When my grandmother finally runs away,
she boards a bus to Tiberias & hides
behind a newspaper when her husband
gets on to look for her. For a moment
she is finally alone—her four living children
are all grown &, for now, still alive.

At eleven, my great-grandmother becomes
a wife. This is a practice meant to protect
her. At thirteen, she is a mother. She makes,
deals, & cleans the world’s finest carpets for the rest
of her life. She dies alone. Her rugs are passed down.

My matriarchs have a history of polyps lining
their colons. Asymptomatic, the tumors must be
caught quickly—their bodies closely monitored.
A woman is allowed only one problem at a time.

My grandmother must choose only one:
one paralyzed daughter—rotating her
like a wheel—or one mother,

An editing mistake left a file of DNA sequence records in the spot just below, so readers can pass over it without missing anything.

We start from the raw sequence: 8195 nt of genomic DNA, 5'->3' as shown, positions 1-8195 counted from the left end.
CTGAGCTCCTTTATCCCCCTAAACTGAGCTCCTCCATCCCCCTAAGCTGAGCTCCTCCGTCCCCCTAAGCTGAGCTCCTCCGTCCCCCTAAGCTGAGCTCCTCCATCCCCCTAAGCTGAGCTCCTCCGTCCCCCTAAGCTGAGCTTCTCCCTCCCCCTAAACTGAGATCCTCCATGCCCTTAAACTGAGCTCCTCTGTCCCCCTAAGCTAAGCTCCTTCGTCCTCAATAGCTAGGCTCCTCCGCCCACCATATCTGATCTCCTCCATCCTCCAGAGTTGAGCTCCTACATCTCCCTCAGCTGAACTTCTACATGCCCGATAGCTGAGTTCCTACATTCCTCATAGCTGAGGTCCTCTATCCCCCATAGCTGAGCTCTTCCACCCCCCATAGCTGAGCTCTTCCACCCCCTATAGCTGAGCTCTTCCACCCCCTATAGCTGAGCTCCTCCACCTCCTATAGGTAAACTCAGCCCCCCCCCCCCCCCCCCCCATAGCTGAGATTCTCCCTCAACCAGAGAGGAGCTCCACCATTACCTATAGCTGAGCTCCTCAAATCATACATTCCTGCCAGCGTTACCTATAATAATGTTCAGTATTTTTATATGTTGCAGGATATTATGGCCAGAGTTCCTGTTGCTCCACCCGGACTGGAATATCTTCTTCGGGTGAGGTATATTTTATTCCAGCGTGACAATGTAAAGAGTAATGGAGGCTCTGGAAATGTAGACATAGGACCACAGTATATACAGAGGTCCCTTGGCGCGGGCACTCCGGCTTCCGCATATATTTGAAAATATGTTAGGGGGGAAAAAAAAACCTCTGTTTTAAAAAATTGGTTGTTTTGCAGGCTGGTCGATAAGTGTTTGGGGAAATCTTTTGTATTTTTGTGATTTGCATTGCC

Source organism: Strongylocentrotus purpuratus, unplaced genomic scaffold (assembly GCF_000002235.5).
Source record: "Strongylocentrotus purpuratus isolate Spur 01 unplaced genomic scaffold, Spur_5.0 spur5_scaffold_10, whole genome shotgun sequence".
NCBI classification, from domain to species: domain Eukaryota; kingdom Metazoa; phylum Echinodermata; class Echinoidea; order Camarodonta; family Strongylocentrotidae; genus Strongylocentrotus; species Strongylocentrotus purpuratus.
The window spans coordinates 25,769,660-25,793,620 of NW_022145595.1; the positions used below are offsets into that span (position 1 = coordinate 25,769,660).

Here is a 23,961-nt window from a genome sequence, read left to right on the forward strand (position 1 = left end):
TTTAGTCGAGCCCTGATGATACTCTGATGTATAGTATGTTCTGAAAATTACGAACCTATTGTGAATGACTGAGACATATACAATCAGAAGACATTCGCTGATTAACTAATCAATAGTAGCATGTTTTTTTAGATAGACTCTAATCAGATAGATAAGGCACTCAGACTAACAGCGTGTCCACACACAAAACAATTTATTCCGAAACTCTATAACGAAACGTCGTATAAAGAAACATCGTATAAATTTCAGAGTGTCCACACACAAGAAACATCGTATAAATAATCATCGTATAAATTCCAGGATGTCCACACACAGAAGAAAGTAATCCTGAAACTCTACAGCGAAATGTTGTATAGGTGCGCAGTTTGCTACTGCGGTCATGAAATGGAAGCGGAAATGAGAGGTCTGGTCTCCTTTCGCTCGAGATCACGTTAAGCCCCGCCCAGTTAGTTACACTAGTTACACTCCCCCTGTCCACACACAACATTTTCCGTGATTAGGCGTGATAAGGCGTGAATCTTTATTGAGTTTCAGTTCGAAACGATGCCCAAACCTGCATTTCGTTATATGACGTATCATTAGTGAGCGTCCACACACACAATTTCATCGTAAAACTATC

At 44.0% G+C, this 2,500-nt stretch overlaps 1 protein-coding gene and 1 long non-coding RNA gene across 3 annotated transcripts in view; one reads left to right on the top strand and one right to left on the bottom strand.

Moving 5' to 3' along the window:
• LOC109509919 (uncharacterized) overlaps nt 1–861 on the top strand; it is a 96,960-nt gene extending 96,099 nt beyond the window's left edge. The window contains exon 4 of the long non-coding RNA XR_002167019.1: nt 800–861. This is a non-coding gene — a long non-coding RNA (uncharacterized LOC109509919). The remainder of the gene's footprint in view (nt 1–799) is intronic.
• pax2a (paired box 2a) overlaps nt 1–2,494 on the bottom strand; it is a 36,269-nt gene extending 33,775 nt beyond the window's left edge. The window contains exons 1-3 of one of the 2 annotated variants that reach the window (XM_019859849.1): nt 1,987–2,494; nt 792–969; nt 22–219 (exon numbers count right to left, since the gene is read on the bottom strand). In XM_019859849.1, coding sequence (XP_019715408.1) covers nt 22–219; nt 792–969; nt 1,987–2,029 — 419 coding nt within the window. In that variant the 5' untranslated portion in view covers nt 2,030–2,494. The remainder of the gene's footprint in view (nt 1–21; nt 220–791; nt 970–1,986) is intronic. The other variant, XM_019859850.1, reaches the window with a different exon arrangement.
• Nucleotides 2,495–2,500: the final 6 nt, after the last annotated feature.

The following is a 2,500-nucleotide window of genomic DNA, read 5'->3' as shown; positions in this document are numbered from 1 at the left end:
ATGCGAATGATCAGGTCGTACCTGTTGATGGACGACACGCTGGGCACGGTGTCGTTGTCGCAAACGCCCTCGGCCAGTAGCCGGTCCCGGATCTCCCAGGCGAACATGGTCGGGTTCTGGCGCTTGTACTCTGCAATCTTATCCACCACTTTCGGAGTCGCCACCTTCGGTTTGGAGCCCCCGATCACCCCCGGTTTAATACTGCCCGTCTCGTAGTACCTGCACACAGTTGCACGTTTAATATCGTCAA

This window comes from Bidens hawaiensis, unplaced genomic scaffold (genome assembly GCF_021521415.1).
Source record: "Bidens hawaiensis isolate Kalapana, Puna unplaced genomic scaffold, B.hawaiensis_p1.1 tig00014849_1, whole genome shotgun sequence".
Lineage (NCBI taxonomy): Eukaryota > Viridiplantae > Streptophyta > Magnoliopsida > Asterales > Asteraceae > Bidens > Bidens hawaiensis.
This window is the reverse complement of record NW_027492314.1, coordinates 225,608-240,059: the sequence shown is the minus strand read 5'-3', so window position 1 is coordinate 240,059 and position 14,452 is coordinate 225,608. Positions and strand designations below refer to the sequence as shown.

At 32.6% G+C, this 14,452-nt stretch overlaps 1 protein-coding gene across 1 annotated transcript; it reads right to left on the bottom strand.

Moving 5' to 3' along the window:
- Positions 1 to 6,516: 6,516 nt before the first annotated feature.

cancer webbing through her abdomen.

The night before her colonoscopy, my mother says goodbye
to me—she will be sedated soon. She says, Hopefully, I’ll come back.
When my mother is eight she awakens her own mother
at the abortion clinic, whose eyes are closed &
body swooning. They ride the bus back home.

My grandmother is sedated these days
in her nursing home—she sees the man she fears
hiding in cabinets & holding her down.
Someone dresses her in a flower robe, ties her
to her wheelchair, & brings her to the garden.
She sleeps. The sun runs its hand over her long forehead.